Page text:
An Anatomy of Melancholy

Music by John Dowland
Barbican Pit

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An Anatomy of Melancholy Credit: Cordula Treml
An Anatomy of Melancholy Credit: Cordula Treml
An Anatomy of Melancholy Credit: Cordula Treml
An Anatomy of Melancholy Credit: Tristram Kenton
An Anatomy of Melancholy Credit: Tristram Kenton

Staged in-the-round in the intimate 164-seater Pit by visionary director Netia Jones, An Anatomy of Melancholy immediately makes me think of a medical lecture hall, we the inquisitive doctoral students. John Dowland, Robert Burton, Sigmund Freud, and Darian Leader, music and philosophy, mingle and merge across the ages.

Blow being a student, we have all graduated in melancholy, grief, sadness, and isolation these long last few years. And if music is consolation, give me more of it. Shakespearean quotes flood the mind not well-meaning psychoanalysis. The arts have kept many afloat in arid times. Have kept me from sinking into breakdown fugue after the sledgehammer of several deaths and a sudden solitary life. And that is the director’s point, the consolation of the arts and what it is to feel and express sorrow with its support. Is this concert necessary—it should be prescribed.

I am swept away. Music speaks where words fail. This one-hour concert is inspirational: Jones’s clever concept—she is credited with direction, design, including video design—is all enveloping, Iestyn Davies’s countertenor soars and fills the void with crystalline (his word for Dowland’s songs) timbres, and the icing on the whole confection is Thomas Dunford playing Dowland’s compositions. How can one not love the gentle lute...

As we enter a man lies on the floor (Hamlet?), another sits cradling his lute, around them four clear hanging screens, on which will be depicted molecular structures, a man under water, ink in water, nature morte (what looks like Dutch flower paintings but could a trick of Lightmap Studio video artists), and more.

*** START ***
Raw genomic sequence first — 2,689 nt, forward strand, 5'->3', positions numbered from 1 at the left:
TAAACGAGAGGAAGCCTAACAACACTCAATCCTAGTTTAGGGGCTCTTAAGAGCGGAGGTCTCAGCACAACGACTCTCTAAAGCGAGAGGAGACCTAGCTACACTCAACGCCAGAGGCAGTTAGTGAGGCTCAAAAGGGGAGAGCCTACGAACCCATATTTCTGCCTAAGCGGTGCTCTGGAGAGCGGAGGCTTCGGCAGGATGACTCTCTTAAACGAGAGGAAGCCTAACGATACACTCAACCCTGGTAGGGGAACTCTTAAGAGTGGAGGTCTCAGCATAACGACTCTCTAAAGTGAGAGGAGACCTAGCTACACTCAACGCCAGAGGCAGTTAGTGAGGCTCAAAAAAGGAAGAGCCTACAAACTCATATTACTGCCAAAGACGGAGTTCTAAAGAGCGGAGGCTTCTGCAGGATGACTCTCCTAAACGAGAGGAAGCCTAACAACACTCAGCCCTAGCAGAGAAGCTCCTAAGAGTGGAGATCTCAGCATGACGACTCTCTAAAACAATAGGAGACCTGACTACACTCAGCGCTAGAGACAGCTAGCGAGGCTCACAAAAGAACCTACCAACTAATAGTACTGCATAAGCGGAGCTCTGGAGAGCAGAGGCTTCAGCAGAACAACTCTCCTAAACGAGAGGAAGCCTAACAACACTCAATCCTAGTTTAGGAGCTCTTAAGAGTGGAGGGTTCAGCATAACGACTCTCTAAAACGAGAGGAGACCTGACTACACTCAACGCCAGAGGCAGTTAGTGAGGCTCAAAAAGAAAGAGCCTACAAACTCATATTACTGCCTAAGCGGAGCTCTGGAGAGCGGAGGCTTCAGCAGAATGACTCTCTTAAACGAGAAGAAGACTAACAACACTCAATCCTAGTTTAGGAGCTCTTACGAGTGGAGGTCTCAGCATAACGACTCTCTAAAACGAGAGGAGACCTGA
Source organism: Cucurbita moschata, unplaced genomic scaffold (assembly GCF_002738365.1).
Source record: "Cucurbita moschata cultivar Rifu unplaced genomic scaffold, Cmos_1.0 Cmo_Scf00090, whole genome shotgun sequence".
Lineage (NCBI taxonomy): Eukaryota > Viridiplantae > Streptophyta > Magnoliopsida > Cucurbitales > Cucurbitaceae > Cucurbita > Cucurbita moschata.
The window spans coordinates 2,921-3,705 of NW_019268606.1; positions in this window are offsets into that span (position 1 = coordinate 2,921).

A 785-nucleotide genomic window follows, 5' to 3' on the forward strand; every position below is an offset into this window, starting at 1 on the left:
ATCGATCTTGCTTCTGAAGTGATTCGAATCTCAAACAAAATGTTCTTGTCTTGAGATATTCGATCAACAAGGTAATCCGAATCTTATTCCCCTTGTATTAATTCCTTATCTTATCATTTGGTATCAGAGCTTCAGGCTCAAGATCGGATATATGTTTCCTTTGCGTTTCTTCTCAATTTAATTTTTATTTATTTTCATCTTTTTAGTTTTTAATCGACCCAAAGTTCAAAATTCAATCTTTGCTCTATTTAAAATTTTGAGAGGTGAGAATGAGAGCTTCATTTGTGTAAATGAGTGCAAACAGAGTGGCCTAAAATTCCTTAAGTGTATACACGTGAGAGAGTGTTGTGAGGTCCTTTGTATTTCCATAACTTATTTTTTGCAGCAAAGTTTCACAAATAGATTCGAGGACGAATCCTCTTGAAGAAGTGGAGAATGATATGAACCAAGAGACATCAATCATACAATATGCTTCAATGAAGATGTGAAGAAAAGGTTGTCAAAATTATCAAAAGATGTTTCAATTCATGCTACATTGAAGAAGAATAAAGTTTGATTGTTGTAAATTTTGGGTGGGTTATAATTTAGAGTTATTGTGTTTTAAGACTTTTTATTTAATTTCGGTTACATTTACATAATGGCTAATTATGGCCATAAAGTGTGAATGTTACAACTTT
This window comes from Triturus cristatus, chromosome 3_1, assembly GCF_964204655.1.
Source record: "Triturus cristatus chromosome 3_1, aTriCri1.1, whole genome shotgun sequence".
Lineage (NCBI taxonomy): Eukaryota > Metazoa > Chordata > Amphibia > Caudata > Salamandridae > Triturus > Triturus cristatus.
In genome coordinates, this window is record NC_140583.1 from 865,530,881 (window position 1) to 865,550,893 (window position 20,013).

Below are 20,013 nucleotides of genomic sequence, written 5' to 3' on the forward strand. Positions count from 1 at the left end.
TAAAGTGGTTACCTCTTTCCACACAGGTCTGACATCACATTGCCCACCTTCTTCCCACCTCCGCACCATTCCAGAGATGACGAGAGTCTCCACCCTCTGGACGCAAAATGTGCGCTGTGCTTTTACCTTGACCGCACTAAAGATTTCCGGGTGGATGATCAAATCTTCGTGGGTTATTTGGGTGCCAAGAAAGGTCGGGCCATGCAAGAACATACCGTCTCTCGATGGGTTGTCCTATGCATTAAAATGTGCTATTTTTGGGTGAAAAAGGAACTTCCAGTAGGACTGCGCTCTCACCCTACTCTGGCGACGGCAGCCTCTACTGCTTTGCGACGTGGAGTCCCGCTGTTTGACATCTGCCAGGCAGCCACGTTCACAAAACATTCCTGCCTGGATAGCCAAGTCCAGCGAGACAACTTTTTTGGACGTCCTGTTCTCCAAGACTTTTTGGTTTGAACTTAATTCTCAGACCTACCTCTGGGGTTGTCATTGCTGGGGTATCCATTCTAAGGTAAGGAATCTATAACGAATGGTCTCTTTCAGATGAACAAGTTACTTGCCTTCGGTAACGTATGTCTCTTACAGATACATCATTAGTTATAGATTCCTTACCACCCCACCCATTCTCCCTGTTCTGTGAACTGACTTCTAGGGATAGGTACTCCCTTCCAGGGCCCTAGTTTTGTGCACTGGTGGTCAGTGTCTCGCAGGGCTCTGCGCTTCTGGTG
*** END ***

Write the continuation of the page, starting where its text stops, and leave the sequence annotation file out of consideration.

A square central space, framed by glass cabinets full of pills, testing tubes, herbal plants, and desk (with Apple laptop…), Davies seems to be the melancholic alchemist seeking his own cure.

The first song is sung in darkness, as is the dying last, introspective, contemplative, piercing the soul with no external distractions. “If there is hell on earth it is in the heart of the melancholic” (Burton 1577–1640), and we have been dealing with it since man could think, in many guises.

Though many would think today that hell on earth is in recent wars, displacement, pestilential plague, and greed—enough to send us all into the deepest cataleptic depression. Leader’s thoughts on the chemical versus biological are prescient, on recent changes in society during lockdown isolation—we need to talk, hear the human voice, connect... and this world première visibly connects with many in the audience.

Is melancholy self-inflicted; is there pleasure in sweet sorrow, in wallowing in misery? If it sounds like this, it could be the best therapy. One needs to have an expressive outlet. Stevie Porter’s delicate dappled lighting design sooths us through the circles of hell, and live sound engineer Fred Defaye keeps it all pitch perfect.

An investigation of melancholy via Dowland’s simply wonderful compositions would be enough for me—I’ve loved them since I was introduced to them at university as a callow student—but we also get voiceover quotes from Robert Burton 1621 Anatomy of Melancholy, Sigmund Freud, and Darian Leader (mainly from his The New Black book published in 2009). Some words ride on the music, some obscure Dowland. Dunford on lute blending with Davies’s glorious instrument is the best balm.

A short run, but the 9PM performance on Fri 28 October will be live-streamed globally and available to watch until Sun 30 October at 9PM. You can buy a ticket up until this point. I urge you to do so—it’s a rare treat. Davies I have seen many times and Jones’s work I know at ENO, but Dunford is a revelation. There is no programme as such, but half a dozen free postcards, with visuals, cast, crew and philosophical quotes, are gifted on each seat. Don't dismiss them as flyers.

Reviewer: Vera Liber